Therefore, the high cost of a newly developed medicine can be explained by the high attrition rate caused by the approval of only a few medicines out of the thousands and sometimes millions of compounds that have been tested during the early Research and Development (R&D).

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So, why drug development is such a long process?

This is because the whole process is divided into FIVE broad stages: basic research, drug discovery, drug development, FDA review and Clinical Use (Figure 1).

The pipeline of drug development

Figure 1: The pipeline of drug development. Adapted from: Hughes,, 2011.

Below I will shortly introduce you to each of these elements. However, more information and in- depth review on drug discovery and development can be found at: 

Drug discovery. 

During the initial stages of drug development or  basic research potential molecules (such as proteins) that are involved in disease are identified. It is a challenging process because these are involved in a variety of biological processes by being members of cellular pathways (so called links between the molecules).

Consequently, modification of certain pathways may have extreme toxic effects and be unsuitable for further drug development. Moreover, to become a good drug target (a molecule in the body, which upon interaction with a potential drug produces an effect, e.g.: prevents disease development), the molecule should be “druggable”, for instance, be a small molecule and express a biological effect upon its binding. Finally, it should be safe, efficacious and pass clinical and commercial requirements. The tests are done on cells, tissues and animal models to determine, whether potential medicine will influence the molecule.


After the target is selected, during the drug discovery phase, the researchers try to narrow the library of compounds from thousands to a single lead compound, which in the future can become a potential medicine. A variety of approaches can be used, such as high-throughput screening (selects the most promising molecules out of thousands), genetically-engineered living systems that target the molecule of interest or creating a molecule from a living/ synthetic material.

Early safety tests of the promising compounds take place before the use in humans. At this stage, promising compounds are tested for pharmacokinetics (how the body processes the compound) and pharmacodynamics (the impact of a potential drug on the body systems and functions). Such tests are done in cells, animals or computational systems.  To become a successful drug, it must meet certain criteria: be Absorbed into the bloodstream, Distributed to the site of action, Metabolized efficiently, Excreted from the body and exert no toxic effects (ADME pharmacology testing).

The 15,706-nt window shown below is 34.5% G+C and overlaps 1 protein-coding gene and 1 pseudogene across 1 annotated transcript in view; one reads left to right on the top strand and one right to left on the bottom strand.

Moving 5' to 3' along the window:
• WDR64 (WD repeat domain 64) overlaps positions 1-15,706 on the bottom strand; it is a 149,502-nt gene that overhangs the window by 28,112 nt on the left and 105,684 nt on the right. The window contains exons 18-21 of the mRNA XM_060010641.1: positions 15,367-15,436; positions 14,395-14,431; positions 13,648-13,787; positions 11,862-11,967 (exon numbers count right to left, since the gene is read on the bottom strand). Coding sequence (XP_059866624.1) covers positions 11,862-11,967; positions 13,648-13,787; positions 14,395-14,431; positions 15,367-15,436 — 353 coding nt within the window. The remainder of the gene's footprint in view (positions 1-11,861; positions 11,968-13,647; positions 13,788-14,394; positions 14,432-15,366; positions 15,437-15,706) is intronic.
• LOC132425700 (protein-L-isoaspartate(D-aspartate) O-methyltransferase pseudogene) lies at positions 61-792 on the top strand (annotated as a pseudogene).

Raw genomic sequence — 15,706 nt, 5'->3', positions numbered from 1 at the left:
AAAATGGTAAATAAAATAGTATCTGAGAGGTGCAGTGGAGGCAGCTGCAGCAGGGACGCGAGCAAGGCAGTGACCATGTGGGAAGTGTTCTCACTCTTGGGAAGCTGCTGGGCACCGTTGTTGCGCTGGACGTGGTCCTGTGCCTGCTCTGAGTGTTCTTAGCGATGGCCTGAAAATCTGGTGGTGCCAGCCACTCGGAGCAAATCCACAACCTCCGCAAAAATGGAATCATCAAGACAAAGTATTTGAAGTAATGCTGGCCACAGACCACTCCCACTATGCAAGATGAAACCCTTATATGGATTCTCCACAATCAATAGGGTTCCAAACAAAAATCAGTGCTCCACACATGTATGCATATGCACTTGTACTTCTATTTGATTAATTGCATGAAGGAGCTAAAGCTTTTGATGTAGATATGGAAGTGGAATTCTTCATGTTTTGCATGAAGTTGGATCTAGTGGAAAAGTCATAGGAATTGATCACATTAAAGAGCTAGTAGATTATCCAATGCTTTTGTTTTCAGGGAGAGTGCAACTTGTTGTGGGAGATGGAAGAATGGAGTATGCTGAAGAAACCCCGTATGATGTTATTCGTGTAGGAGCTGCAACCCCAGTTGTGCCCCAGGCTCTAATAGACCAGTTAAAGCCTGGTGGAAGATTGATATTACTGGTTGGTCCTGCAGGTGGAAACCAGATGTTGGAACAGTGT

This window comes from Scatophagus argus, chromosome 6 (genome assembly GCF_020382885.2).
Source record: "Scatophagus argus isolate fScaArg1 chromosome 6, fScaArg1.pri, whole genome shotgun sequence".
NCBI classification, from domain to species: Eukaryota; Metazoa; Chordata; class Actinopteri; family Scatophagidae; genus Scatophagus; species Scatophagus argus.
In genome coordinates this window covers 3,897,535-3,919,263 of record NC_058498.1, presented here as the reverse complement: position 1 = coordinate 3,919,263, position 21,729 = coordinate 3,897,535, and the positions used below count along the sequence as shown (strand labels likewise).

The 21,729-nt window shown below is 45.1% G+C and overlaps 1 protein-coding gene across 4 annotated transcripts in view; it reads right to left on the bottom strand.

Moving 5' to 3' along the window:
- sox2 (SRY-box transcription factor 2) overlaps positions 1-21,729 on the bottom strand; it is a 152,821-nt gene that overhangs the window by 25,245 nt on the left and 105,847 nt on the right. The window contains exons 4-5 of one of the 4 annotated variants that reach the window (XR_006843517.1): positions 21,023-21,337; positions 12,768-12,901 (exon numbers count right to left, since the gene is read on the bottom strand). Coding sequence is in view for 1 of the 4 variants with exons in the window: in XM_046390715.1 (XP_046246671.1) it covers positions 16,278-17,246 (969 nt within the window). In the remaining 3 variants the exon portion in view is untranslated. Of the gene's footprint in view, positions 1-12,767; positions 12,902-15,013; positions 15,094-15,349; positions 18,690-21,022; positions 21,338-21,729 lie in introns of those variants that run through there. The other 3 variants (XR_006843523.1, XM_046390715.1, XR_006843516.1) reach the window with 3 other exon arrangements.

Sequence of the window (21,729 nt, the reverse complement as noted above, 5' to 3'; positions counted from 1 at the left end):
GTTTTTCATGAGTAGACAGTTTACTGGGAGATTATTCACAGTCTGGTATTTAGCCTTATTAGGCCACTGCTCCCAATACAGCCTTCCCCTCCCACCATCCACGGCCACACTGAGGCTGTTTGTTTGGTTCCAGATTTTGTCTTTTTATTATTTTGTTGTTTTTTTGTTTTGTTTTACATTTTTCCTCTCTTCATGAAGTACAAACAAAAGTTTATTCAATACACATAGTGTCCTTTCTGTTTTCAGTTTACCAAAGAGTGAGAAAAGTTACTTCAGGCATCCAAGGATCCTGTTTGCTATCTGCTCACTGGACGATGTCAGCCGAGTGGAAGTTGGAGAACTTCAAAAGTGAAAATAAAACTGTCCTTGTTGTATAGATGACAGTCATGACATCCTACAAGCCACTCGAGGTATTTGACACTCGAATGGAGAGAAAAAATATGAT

In the next stage (Lead optimization) potential drugs are altered or “optimized” in their chemical structure to improve their properties. For instance, by reducing interaction with other proteins within the pathway, the potential side effects can be minimized.
When one or more compounds are identified, pre-clinical testing determines, whether these are safe to be used in humans. The studies in the living cells and animal models determine the drug’s mechanism of action and the potential adverse effects. At this stage, the way of producing large quantities of drugs to be used in clinical trials should be also established.

Drug development. Clinical trials. 

Pre-clinical research should exclude most potentially toxic compounds; however, it is important to determine any unexpected side effects with the human body. Prior to the clinical study, the aims of the research for each of the different phases are set up (Table 1) and the investigational new drug process (IND) begins. The IND application includes the data from in vivo and toxicity studies, manufacturing information and the study plans.


Table 1: Phases of clinical trials, highlighting: the number of participants involved, the aim and the focus of the research. Adapted from: (

Regulations and Approval: FDA Review.

The Food and Drug Administration (FDA) regulatory review evaluates the complete data sets and proposes the labeling and manufacturing plans. Upon the positive confirmation of safety and efficacy results from the clinical trials, a new drug application (NDA) is submitted (where results from pre-clinical, clinical development programs, proposals for manufacturing and labeling are considered) to get approval for drug marketing.